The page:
A Mind at Home with Itself: How Asking Four Questions Can Free Your Mind, Open Your Heart, and Turn Your World Around

Byron Kathleen Mitchell, with Stephen Mitchell. HarperOne, $27.99 (336p) ISBN 978-0-06-265160-0
In her newest book, Mitchell (Loving What Is), who goes by Byron Katie, speaks about her method of self-inquiry, “the Work,” through the lens of the Diamond Sutra—a Buddhist text that emphasizes the teachings of nonself, emptiness, and nonattachment—and arrives at some suspect conclusions. Suffering, she posits, is caused by “arguing with what is” through the stories and thoughts that one believes about the world. Mitchell explains how she uses the Work to question the truthfulness of apparent thoughts, turn them around to provide alternative perspectives, and reveal what is really happening in any situation. The Work allows “wordless questioning” to arise, which Mitchell says will show “everything as it really is: as pure grace.” However, Mitchell’s interpretation of the Diamond Sutra leads to more distressing implications. “Suffering is optional,” she writes, because problems are individually, solipsistically created; Mitchell places the blame squarely on the individual’s inability to regulate the mind rather than the presence of any external, objective causes of suffering. The world that Mitchell occupies is a world of self-projections, and she goes so far as to characterize compassion as “pure selfishness” since there are no real others and all suffering is imagined. The result is an (unintended) solipsistic worldview that does not acknowledge the possibility of external sources of suffering. New readers should approach Mitchell’s newest book on the Work with caution. (Sept.)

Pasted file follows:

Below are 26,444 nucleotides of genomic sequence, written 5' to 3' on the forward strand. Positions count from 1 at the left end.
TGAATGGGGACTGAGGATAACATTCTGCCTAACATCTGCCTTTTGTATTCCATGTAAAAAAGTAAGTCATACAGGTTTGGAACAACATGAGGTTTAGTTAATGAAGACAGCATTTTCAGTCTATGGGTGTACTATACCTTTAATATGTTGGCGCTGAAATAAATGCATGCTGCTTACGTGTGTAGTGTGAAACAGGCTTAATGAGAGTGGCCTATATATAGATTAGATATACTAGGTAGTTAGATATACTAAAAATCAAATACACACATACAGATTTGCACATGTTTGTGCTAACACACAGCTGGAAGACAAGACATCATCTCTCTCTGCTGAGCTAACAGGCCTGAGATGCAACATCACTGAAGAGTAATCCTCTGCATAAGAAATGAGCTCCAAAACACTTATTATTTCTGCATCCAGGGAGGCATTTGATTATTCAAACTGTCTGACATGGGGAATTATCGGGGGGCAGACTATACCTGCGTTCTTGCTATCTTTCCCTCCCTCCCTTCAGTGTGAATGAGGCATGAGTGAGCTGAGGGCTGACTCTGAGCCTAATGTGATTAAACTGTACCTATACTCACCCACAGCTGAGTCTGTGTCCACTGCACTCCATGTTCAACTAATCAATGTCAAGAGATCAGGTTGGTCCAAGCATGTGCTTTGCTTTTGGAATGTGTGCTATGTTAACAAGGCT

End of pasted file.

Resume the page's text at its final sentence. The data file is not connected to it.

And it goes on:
Reviewed on: 07/10/2017
Release date: 09/19/2017
Genre: Nonfiction
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